Great that they are trying to change the legislation to have a max. speed limit of 20mph... but considering that the bikes in the video are mostly going 12 to 15mph tops, even a slower top speed would be better. How fast are cars traveling now?

    Almost everything we see here is low-ish density residential neighborhoods. What are public transport options for these people? Do the Greenways lead to public transport? And what if you need to visit some businesses, which I assume are on the main thoroughfares? Is it safer there, too? Did the cars which are not moving on these Greenways evaporate or just divert to the bigger streets, and are people who live on these streets having a less green way with things?

    Do all these helmet wearers know, for example, that an Australian woman recently successfully fought a ticket for not wearing a helmet since she convinced the court that not wearing one is safer?

  • http://urbanaggression.com fyx’d

    I envy Portlanders!

  • Solo500

    From NYC:

    Portland bike boulevards might as well be on a another @#$ planet. Not a single salmon, cellphone hiker. http://bit.ly/a2m8Dh

  • http://www.portlandonline.com/smarttrips Steve Hoyt-McBeth

    #1 Todd: Neighborhood Greenways are by design on local streets, where we usually don't have transit routes, although transit may intersect a NG. The greenways are often parallel to neighborhood commercial streets were density of housing and commercial make it a better spot for a transit route.

    I live a couple of blocks of the Going Street Neighbohrood Greenway and the transformation has been extremely impressive. I expected the increase of bike traffic, but the ownership of the street demonstrated by pedestrians, families, joggers, dog walkers is beyond my expectations.

    As a cyclist, it's a big treat. Flipping the stop signs, calming the street w/ speed bumps, and restricting auto entry at collectors makes an enormous difference in quality of life as a cyclist. It's the Resers Peanut Butter Cup of bike facilities: low auto traffic of a local street with infrequent interruptions of a collector/arterial.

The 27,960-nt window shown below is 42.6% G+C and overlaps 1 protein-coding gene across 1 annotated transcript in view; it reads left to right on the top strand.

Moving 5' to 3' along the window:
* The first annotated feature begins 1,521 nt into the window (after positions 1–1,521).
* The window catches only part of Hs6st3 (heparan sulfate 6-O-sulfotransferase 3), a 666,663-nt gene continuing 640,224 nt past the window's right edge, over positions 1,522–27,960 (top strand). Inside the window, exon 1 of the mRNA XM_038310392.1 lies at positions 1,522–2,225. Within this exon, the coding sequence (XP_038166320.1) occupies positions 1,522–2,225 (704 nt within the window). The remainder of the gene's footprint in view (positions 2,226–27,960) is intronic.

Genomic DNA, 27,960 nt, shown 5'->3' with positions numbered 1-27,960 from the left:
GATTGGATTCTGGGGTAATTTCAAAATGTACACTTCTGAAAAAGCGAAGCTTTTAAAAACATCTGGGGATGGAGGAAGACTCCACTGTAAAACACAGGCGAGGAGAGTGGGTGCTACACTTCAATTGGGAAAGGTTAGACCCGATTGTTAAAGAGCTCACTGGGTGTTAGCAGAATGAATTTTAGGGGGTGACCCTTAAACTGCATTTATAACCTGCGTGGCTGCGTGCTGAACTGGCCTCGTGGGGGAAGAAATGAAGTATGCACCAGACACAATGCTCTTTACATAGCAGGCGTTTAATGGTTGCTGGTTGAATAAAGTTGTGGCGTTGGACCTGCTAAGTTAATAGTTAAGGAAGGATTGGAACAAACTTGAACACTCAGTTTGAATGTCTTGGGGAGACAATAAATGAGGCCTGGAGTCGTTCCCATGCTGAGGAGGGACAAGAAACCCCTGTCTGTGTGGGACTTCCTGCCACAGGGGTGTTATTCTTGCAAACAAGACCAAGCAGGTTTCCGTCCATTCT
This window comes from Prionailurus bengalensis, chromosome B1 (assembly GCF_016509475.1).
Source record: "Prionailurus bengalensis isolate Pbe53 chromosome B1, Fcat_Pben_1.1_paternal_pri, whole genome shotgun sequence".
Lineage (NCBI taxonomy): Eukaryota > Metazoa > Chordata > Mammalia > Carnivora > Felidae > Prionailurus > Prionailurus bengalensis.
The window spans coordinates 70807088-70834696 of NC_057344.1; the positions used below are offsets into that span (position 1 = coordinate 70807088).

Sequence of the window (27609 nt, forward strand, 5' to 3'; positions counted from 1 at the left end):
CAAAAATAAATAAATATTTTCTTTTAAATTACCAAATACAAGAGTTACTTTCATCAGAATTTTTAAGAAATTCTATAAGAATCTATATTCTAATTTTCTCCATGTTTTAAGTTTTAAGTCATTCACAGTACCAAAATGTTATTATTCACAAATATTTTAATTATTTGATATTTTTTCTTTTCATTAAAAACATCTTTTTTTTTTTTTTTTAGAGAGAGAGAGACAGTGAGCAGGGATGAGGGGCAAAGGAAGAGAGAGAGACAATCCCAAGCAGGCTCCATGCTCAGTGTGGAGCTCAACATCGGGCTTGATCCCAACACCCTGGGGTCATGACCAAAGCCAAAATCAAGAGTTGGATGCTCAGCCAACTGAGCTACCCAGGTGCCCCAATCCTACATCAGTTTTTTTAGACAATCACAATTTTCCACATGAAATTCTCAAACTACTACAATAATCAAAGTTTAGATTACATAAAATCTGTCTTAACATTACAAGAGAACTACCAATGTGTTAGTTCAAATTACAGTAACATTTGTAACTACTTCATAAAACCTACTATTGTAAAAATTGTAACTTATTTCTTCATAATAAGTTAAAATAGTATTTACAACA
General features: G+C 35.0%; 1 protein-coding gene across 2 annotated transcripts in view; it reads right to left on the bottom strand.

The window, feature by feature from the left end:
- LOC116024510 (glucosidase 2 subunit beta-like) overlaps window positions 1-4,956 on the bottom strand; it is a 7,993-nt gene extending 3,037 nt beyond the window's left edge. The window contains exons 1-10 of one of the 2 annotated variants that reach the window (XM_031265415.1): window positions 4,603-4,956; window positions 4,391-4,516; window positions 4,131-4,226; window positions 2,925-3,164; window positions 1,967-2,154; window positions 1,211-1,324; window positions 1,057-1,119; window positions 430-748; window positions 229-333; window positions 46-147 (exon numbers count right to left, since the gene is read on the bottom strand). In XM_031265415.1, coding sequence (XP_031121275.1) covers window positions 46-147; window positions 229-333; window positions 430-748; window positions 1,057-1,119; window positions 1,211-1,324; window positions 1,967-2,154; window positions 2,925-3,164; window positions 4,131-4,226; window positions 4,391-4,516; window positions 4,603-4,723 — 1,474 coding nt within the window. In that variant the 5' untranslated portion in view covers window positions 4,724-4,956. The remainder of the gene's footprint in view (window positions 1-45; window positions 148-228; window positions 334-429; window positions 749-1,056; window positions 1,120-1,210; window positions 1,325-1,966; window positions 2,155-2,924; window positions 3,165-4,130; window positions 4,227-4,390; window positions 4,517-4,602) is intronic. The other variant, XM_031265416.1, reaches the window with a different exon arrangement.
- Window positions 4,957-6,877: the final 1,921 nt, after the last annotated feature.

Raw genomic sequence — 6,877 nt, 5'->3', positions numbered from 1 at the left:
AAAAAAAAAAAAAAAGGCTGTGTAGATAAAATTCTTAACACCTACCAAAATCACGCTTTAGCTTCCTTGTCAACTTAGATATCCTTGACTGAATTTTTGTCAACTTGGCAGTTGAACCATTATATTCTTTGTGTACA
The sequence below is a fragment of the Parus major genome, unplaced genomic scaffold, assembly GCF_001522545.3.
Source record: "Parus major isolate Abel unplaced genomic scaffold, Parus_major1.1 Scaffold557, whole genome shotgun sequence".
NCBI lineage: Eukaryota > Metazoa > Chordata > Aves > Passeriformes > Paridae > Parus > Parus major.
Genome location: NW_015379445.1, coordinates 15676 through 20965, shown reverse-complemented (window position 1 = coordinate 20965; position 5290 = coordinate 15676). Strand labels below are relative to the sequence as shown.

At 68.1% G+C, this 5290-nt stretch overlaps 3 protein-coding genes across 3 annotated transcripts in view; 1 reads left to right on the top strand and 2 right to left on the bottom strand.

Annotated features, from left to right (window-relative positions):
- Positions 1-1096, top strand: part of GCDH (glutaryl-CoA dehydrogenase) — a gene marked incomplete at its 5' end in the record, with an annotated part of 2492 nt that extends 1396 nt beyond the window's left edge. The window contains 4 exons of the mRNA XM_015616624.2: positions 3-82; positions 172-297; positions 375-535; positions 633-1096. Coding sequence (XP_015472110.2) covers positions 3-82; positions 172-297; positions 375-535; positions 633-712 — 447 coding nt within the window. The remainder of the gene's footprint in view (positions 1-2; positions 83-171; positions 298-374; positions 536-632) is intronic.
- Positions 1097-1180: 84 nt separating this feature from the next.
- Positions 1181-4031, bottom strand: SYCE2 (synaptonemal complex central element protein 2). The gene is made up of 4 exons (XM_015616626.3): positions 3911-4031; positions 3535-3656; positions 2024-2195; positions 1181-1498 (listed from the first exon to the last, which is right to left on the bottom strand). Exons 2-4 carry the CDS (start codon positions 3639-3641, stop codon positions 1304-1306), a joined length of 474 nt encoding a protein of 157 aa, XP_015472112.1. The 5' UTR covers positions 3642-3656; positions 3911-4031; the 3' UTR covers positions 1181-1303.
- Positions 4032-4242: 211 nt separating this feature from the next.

• exile

    I love the bike network in Portland.  Let me tell you exactly why.

    I had a late evening date, down near the waterfront.  It was a nice, cool evening, and our date ran very late.  At 2:00am, we headed back home.  She was on a vintage Peugeot Mixte, and looked absolutely adorable.  I rode just behind, and on her left, basking in the glow of her dynamo taillight.  The streetlights cast shadows through her spokes.  There weren't any cars on the bike greenway, and it was so quiet. That night, I feel in love.  With her, and with the city we rode through.

  • Severin

    I really like the bike boulevard concept, it is the closest thing we have to Dutch Bicycle Streets. If 80% of people live by a 'neighborhood greenway' there is no doubt that cycling rates will increase. When there are diverters and such, I think it opens people considering if a car is the best way to travel. Cutting travel distances for cyclists and increasing distance required for cars makes riding a bike a very attractive option.

    As for getting 25% bike mode share by 2030, Portland will have to work fast. It will be fun to see intense bike infrastructure grow in Portland if bike share is hoped to jump 18% in 20 years.

  • taomom

    What a great, low-cost investment in the Portland economy! Portland will now:

    1) be less affected by the coming sharp rise in gasoline prices due to the Fed's quantitative easing.

    2) be more resilient as peak oil reduces the amount of oil worldwide available for US import.

    3) have a healthier populace and work force, resulting in lower absenteeism and lower regional health care costs.

    4) have more stable and safer neighborhoods due to increased interaction between residents, resulting in lower crime rates, greater life satisfaction and stronger families.

    4) further attract people open to change and new ideas, the type best suited to new technology and innovative start-ups.

    No doubt some car drivers have been inconvenienced by these neighborhood greenways, but for once it seems the health, prosperity and well-being of the citizenry have taken precedence?